Needless to say, if one has taken on the mindset to get home, this is a chore, and this portion of the ICW is not much for stopping and smelling the roses so... Push.
Past the Cape Fear River and back into the ICW, St James Marina is just a short distance past Southport. A nicely manicured marina with an excellent restaurant onsite.
The Southport to Georgetown, SC run is not nearly as dreadful as it's reputation. The ICW water's fairly deep and there are fewer shoals to overthink. Once pass Myrtle Beach, other than strong currents, this bit is not bad at all. It's nice, actually.
Osprey Marina is a good stop. Tucked back into a forest of moss draped low country cypress trees is a little sanctuary of a marina. A pleasant stop that's out of the current and staffed by nice folks who are happy to give you a hand tying up.
Back in the ICW and a full day's run in deep water is Georgetown, SC. Harborwalk Marina is the nicest and closest marina to the restaurants and shops that Georgetown has to offer. A charming little town that's at least worth a couple of days.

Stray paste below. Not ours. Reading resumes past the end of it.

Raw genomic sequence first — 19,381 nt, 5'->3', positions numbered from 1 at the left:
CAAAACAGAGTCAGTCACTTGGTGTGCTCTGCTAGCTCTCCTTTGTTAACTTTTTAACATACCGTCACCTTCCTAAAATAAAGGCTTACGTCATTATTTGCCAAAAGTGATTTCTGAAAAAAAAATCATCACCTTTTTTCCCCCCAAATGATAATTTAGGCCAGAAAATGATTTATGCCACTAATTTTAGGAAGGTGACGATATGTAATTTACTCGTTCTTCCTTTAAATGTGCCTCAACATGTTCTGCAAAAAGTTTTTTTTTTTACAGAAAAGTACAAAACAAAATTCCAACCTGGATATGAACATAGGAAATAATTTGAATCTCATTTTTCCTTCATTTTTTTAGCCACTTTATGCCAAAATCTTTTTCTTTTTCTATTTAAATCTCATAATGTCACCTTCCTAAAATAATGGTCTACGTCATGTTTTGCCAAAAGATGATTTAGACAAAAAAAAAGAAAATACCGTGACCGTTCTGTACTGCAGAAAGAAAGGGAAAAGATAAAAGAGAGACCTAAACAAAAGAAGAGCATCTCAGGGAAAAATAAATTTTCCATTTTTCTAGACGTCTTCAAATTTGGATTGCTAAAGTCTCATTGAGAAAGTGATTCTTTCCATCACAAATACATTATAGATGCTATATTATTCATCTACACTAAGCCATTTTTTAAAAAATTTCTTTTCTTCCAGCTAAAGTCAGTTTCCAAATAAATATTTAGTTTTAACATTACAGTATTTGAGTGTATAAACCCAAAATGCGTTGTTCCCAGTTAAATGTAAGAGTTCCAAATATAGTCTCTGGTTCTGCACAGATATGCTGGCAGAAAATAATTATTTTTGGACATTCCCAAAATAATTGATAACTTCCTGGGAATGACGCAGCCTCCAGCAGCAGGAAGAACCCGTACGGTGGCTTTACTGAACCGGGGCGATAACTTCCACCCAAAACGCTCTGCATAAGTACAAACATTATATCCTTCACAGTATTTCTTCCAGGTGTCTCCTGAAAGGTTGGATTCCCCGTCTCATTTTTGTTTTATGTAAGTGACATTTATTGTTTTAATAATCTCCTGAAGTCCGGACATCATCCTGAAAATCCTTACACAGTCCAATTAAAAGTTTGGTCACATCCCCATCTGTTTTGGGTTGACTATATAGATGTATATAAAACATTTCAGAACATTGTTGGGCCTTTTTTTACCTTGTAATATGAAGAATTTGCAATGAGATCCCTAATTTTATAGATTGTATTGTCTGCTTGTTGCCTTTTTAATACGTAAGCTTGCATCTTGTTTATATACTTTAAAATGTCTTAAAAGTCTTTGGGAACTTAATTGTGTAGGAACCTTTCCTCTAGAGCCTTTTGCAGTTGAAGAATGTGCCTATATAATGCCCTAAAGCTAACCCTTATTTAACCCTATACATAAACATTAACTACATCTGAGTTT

The next morning, looking across the harbor at a stack towering over a nearby mill, the winds have settled, the smoke bellows straight up towards the clouds.
The run out Winyah Bay and into the ocean is uneventful as is the run into Charleston and all the way up to Ashley Marina.
The winds were relenting and the seas stayed somewhat still. Leaving Charleston Bay and easing out the inlet, all remains calm and the next leg down to Hilton Head is an easy day.
Passing by the 140' Sailing Vessel ~ Athena
Soon however, the blow's back and the affected seas have picked up considerably; the pleasant days in the ocean now turn less than so, but still better than working the ICW.